Effects of feeding brown midrib corn silage with alfalfa hay

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This experiment was conducted to test a hypothesis that lactating dairy cows fed 35 percent brown midrib (BMR) corn silage and 25 percent alfalfa hay (dry matter basis) would consume more DM around peak lactation compared with those fed conventional corn silage, resulting in longer peak milk production.

Twenty-eight multiparous Holstein cows were used starting at the onset of lactation through 180days in milk (DIM). Treatments were formulated to maintain a forage-to-concentrate ratio of 60:40, differing only in the CS hybrids used. Two dietary treatments were assessed in a completely randomized design: total mixed ration based on conventional corn silage and total mixed ration based on BMR silage.

Through peak lactation (1–60DIM), DM intake was not different between dietary treatments, whereas DM intake post-peak lactation (61–180DIM) tended to increase by feeding the BMR diet compared with the conventional corn silage diet (25.8 vs. 24.7kg/d). Cows fed the BMR diet tended to lose less body weight through peak lactation compared with those fed the conventional corn silage diet (−0.22 vs. −0.52kg/d). Although milk yield was not different between dietary treatments through peak lactation, milk yield post-peak lactation increased by feeding the BMR diet compared with the conventional corn silage diet (41.0 vs. 38.8kg/d). Yield of 3.5 percent fat-corrected milk was similar between dietary treatments throughout the experiment (41.4kg/d, on average), but milk fat concentration decreased by feeding the BMR diet compared with the conventional corn silage diet post-peak lactation (3.47 vs. 3.80 percent).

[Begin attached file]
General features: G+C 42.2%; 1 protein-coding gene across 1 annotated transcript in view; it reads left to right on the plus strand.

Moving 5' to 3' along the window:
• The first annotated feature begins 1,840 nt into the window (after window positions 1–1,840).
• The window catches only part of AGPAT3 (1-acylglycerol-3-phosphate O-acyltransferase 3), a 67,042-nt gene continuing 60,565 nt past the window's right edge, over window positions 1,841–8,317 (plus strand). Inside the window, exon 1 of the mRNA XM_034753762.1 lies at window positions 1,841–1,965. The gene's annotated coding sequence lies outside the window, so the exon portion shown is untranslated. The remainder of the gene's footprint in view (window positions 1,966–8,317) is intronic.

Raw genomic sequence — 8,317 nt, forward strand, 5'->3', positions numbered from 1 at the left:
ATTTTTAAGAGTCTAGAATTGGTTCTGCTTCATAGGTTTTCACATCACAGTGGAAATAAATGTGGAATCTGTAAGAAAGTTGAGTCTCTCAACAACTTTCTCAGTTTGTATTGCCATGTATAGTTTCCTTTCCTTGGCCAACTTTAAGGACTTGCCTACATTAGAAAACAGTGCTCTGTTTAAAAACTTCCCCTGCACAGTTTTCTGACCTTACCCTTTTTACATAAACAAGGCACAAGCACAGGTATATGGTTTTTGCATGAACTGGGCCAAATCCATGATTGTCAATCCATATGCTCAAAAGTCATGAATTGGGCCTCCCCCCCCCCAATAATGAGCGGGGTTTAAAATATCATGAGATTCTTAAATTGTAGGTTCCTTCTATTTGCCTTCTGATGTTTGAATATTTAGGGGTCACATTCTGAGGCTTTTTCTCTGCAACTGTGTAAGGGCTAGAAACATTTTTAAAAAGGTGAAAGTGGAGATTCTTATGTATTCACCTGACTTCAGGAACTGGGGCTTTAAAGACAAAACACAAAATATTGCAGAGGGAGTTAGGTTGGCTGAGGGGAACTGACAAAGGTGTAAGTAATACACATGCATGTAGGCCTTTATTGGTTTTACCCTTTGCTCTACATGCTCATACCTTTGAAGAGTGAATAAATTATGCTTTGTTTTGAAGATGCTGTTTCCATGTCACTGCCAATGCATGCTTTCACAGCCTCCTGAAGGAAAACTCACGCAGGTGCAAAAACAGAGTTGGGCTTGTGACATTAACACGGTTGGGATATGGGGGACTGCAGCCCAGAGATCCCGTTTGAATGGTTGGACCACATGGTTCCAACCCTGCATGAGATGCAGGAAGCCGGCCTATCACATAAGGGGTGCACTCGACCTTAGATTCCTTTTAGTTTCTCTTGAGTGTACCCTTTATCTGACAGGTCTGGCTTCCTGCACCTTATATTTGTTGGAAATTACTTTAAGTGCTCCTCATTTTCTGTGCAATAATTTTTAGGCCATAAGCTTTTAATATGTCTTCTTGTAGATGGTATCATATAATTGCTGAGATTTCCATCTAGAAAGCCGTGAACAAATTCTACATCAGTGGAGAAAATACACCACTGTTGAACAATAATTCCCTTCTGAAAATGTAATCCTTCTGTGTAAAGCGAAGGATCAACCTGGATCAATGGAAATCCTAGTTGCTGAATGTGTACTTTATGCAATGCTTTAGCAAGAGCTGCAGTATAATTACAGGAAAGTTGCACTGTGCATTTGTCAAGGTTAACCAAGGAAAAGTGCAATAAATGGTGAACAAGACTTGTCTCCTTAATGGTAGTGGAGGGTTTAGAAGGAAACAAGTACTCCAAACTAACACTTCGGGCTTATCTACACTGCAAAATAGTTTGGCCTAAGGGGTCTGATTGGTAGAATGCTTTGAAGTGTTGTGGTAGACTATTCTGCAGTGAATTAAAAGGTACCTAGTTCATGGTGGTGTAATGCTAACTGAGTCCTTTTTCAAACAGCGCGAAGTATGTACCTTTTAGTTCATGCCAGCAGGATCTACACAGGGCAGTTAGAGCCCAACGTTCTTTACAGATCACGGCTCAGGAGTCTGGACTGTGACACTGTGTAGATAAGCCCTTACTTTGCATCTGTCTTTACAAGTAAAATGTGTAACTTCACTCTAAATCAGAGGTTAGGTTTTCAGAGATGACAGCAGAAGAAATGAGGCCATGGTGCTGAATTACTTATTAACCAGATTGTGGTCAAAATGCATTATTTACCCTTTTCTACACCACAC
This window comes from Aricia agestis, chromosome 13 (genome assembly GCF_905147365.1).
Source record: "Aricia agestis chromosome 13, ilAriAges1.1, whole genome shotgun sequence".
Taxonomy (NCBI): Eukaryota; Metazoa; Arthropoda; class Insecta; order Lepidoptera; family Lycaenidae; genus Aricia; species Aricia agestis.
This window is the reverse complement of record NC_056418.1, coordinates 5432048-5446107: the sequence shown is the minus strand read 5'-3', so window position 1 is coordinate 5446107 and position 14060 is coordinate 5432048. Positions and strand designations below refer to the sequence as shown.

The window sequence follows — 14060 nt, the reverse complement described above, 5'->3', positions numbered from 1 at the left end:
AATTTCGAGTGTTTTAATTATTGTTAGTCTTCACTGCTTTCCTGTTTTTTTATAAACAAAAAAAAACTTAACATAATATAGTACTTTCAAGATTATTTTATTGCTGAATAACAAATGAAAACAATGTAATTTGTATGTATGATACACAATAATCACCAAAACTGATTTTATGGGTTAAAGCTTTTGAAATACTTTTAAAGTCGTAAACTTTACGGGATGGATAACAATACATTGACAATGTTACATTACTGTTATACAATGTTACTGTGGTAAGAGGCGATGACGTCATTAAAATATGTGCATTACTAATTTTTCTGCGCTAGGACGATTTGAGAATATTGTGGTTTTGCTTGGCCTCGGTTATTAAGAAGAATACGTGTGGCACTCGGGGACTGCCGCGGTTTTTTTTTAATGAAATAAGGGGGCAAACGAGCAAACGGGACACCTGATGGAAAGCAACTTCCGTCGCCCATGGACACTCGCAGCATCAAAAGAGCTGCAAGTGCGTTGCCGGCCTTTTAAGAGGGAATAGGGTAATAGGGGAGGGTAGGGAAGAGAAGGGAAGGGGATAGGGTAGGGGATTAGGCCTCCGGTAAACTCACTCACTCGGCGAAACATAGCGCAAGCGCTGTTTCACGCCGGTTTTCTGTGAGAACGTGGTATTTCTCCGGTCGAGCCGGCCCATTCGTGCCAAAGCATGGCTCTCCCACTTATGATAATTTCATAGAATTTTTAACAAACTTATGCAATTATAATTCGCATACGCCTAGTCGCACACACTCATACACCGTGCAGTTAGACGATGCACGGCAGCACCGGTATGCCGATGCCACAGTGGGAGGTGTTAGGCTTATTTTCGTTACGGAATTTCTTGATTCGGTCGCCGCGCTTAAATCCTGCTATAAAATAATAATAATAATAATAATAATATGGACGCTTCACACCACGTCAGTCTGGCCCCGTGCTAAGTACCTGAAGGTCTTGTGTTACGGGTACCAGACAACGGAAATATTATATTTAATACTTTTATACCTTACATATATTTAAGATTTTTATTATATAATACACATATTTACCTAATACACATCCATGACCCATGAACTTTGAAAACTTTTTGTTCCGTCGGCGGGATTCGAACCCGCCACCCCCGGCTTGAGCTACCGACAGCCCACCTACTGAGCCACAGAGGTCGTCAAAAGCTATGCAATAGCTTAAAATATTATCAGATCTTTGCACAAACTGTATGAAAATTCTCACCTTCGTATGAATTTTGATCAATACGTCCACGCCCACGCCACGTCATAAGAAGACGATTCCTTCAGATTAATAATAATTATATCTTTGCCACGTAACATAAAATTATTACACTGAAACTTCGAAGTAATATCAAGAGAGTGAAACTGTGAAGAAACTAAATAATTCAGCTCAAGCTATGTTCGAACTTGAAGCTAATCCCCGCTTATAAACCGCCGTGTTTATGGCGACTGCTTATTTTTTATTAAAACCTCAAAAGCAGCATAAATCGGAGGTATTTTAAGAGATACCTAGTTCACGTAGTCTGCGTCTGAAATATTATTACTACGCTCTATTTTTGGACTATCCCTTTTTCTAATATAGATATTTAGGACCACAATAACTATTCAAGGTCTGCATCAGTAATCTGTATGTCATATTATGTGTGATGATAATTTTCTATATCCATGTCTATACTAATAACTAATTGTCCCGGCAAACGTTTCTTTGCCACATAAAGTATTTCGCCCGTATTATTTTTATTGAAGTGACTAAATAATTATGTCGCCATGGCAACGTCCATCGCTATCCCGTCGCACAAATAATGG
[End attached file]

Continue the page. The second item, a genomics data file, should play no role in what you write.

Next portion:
Overall milk protein concentration was similar between dietary treatments throughout the experiment (2.96 percent, on average), whereas milk protein yield tended to be higher for the BMR diet post-peak lactation compared with the conventional corn silage diet (1.19 vs.1.13kg/d). Feeding BMR silage with a high dietary concentration of alfalfa hay maintained more body weight, but did not affect milk production through peak lactation; however, cows fed the BMR diet post-peak lactation consumed more feed and maintained longer peak milk yield, leading to greater overall milk production and milk protein yield.


Source: M.S. Holt, J.-S. Eun, C.R. Thacker, A.J. Young, X. Dai, K.E. Nestor Jr./Journal of Dairy Science



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